FOR MORE THAN TWO DECADES, curators at the San Francisco Museum of Modern Art (SFMOMA) have been commissioning artists to create works for a pair of walls in its voluminous atrium. In 1997, Sol LeWitt was the first artist selected. Kerry James Marshall painted murals for the space in 2008. In anticipation of the expanded SFMOMA reopening in 2016, curators turned to Julie Mehretu. She made two massive paintings representing America’s westward expansion. Titled “HOWL, eon (I and II),” the vast paintings were installed at SFMOMA earlier this month and will remain on view in the museum’s atrium for three years.
Mehretu describes the gestural abstract paintings she created as political landscapes. “There is no such thing as just landscape. The actual landscape is politicized through the events that take place on it. And I don’t think it’s possible for me in general to think about the American landscape without thinking about the colonial history and the colonial violence of that narrative,” Mehretu said in an Art21 Extended Play video about the project.
“The abolitionist movement, the Civil War, the move towards emancipation, all of these social dynamics that are a part of that narrative we don’t really talk about in regards to American landscape painting. And so what does it mean to paint a landscape and try and be an artist in this political moment?”
“The abolitionist movement, the Civil War, the move towards emancipation, all of these social dynamics that are a part of that narrative we don’t really talk about in regards to American landscape painting. And so what does it mean to paint a landscape and try and be an artist in this political moment?” — Julie Mehretu
Julie Mehretu discusses her monumental paintings for SFMOMA, providing details about her inspirations and techniques. | Video by Art21
BORN IN ETHIOPIA, Mehretu grew up in Michigan and is based in New York. Her abstract canvases are complex explorations of time, space, history, and geography. She’s tackled war and social upheaval, but Mehretu’s latest paintings are perhaps her most political. She was influenced by the Hillary/Trump dynamic, the “visceral, deeply wrenching” language that defined the presidential campaign and suffuses his presidency, and historically, the oft-overlooked dark side of the move west in which the Native Americans were “completely annihilated.” In the paintings, she referenced America’s conflicted past and present and also took cues from Hudson River School painters Frederic Edwin Church, Thomas Cole, and Albert Bierstadt.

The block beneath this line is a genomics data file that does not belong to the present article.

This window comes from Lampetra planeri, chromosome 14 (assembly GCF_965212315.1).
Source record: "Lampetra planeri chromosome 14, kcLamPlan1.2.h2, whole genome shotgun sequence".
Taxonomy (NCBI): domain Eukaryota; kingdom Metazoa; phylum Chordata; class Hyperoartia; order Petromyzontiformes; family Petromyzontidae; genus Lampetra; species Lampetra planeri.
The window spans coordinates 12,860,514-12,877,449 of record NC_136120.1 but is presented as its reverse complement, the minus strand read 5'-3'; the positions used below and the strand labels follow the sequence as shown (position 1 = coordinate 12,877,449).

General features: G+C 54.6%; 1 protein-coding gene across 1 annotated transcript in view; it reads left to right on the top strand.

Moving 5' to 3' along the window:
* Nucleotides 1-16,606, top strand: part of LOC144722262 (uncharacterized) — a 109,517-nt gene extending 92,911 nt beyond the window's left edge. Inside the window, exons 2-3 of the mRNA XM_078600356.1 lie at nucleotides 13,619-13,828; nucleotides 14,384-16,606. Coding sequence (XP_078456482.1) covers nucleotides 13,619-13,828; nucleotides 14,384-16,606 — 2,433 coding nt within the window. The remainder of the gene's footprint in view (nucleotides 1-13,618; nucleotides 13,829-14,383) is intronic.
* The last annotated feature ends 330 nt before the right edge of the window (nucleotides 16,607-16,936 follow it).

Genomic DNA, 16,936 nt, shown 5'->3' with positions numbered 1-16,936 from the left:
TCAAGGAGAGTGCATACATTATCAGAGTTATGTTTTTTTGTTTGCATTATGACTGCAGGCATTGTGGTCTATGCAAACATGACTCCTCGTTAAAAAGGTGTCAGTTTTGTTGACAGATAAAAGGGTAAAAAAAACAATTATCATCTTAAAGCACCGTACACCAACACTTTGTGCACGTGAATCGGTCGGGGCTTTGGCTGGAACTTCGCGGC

Measuring 27 by 32 feet, the works are her largest to date. The canvases were too big for her regular studio, so Mehretu worked on the project in a decommissioned Harlem Church not far from her home. She merged 19th century landscapes with photographs of 2016 protests in the wake of police violence in Baltimore and Ferguson, Mo. These blurred images infuse the works with color, history, and context, and serve as the foundation. After building up the surfaces with countless layers of acrylic, she began to paint—a meticulous yet imprecise process of mark making, erasure, and loosely rendered brush strokes.
Jazz composer Jason Moran, Mehretu’s friend, visited the church periodically to vibe off of her in-progress paintings. He created a score, a collaborative work the pair is presenting at Performa 17 in November.
“It’s kind of an amazing thing to paint in a church. Everything kind of reverberates back into here, energy wise consciousness wise,” Mehretu says. “Everything that has taken place this year in my personal life, with my children, what has happened politically, all of that is immersed in these paintings.” CT
“Julie Mehretu: Grey Paintings” was published to coincide with the artist’s recent exhibition at Marian Goodman Gallery and features an essay by Glenn Ligon. “Julie Mehretu: Liminal Squared” complements the artist’s first major solo exhibition in London at White Cube gallery. The show presented new and recent paintings in a specially constructed environment designed by architect David Adjaye in collaboration with Mehretu. A forthcoming volume, “Julie Mehretu: A Universal History of Everything and Nothing,” is expected in February 2018.
Inspired by Julie Mehretu’s paintings, Jason Moran composes a score to be performed at Performa 17 in November. | via “Julie Mehretu: Political Landscapes,” Video by Art21